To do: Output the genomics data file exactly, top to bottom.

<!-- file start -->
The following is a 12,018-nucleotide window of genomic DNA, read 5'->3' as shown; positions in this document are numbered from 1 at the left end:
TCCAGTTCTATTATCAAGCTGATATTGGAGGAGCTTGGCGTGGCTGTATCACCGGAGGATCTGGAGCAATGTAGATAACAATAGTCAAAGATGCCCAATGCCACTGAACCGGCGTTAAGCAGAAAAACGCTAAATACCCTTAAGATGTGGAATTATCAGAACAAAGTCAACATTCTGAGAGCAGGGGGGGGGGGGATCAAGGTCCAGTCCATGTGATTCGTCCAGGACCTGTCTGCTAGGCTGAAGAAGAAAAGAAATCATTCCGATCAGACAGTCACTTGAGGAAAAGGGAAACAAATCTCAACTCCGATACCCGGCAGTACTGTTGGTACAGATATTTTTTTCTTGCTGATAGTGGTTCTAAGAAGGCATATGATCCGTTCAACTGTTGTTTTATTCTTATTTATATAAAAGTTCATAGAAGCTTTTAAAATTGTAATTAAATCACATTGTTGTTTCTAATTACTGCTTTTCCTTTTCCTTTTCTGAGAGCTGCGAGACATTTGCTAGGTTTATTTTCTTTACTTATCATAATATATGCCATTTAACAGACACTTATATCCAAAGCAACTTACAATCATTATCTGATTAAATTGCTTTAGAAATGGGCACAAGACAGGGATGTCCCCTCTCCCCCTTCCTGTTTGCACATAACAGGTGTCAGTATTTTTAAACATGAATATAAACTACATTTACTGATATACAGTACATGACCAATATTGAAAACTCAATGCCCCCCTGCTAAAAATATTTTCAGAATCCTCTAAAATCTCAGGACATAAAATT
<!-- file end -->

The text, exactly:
The following is a 12,018-nucleotide window of genomic DNA, read 5'->3' as shown; positions in this document are numbered from 1 at the left end:
TCCAGTTCTATTATCAAGCTGATATTGGAGGAGCTTGGCGTGGCTGTATCACCGGAGGATCTGGAGCAATGTAGATAACAATAGTCAAAGATGCCCAATGCCACTGAACCGGCGTTAAGCAGAAAAACGCTAAATACCCTTAAGATGTGGAATTATCAGAACAAAGTCAACATTCTGAGAGCAGGGGGGGGGGGGATCAAGGTCCAGTCCATGTGATTCGTCCAGGACCTGTCTGCTAGGCTGAAGAAGAAAAGAAATCATTCCGATCAGACAGTCACTTGAGGAAAAGGGAAACAAATCTCAACTCCGATACCCGGCAGTACTGTTGGTACAGATATTTTTTTCTTGCTGATAGTGGTTCTAAGAAGGCATATGATCCGTTCAACTGTTGTTTTATTCTTATTTATATAAAAGTTCATAGAAGCTTTTAAAATTGTAATTAAATCACATTGTTGTTTCTAATTACTGCTTTTCCTTTTCCTTTTCTGAGAGCTGCGAGACATTTGCTAGGTTTATTTTCTTTACTTATCATAATATATGCCATTTAACAGACACTTATATCCAAAGCAACTTACAATCATTATCTGATTAAATTGCTTTAGAAATGGGCACAAGACAGGGATGTCCCCTCTCCCCCTTCCTGTTTGCACATAACAGGTGTCAGTATTTTTAAACATGAATATAAACTACATTTACTGATATACAGTACATGACCAATATTGAAAACTCAATGCCCCCCTGCTAAAAATATTTTCAGAATCCTCTAAAATCTCAGGACATAAAATT